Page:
Posted 3 years ago
There are many posts here on CW showing small daguerreotype images, so I thought to share some information about them.
Daguerreotypes are the earliest practical form of photography that produced permanent images. The process was popular from its 1839 announcement to the early 1850s. Each mirror-like image is unique (no negatives to make reprints) and created on a layer of silver coated on a polished copper plate. Technically excellent daguerreotypes have a delicacy and tonal range unmatched by later photographic processes.
Daguerreotypes are easily distinguished from other forms of pictures because the images look like they appear on a silvery mirror. Later forms of pictures such as ambrotypes (images on glass plates) and tintypes (images on japanned metal) do not have the mirror-like look of daguerreotypes.
This 1/9-plate (2 x 2½ inches) image is a very common portrait style and format often found in simple folding cases meant to be carried as mementos. These portraits were often unsophisticated and straightforward; however, this example shows a decent level of technical execution. Horizontal stripes seen on the plate are scratches more than likely caused from buffing when the plate was being prepared.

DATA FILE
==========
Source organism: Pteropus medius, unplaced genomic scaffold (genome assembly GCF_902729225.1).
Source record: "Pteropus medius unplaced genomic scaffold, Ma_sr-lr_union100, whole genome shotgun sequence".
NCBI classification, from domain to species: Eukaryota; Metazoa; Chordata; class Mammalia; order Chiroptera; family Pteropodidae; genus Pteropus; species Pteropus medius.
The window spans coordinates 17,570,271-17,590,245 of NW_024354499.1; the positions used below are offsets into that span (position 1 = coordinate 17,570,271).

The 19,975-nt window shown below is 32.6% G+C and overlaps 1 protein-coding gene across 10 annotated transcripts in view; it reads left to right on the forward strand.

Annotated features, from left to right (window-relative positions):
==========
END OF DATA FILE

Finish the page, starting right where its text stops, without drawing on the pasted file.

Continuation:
A quarter-plate (3¼ x 4¼ inch) or ½-plate (4¼ x 5½ inch) camera more than likely made the picture; they were the most popular size American formats of the time. Reducing masks inserted into plate holders held the smaller, inexpensive plates.
Photographers had to practically be chemists to make daguerreotypes. Louis Jacques Daguerre’s original 1839 five-step process using toxic chemistry was complicated and can be summarized as follows:
1. Polish and immaculately clean a silver-plated copper plate.
2. Sensitize (fume) the plate with iodine vapor.
3. Place sensitized plate in camera and expose.
4. ‘Develop’ the exposed plate by placing over hot mercury vapor until an image appears.
5. Desensitize the iodine to ‘fix’ the image and wash.
Because the jewel-like images are extremely fragile, Daguerre recommended the plates be framed and protected under glass.
The c.1853-54 ¼-plate Palmer & Longking daguerreotype camera with petzval portrait lens, in my collection and posted here on CW, shows the type of camera that could have made the portrait.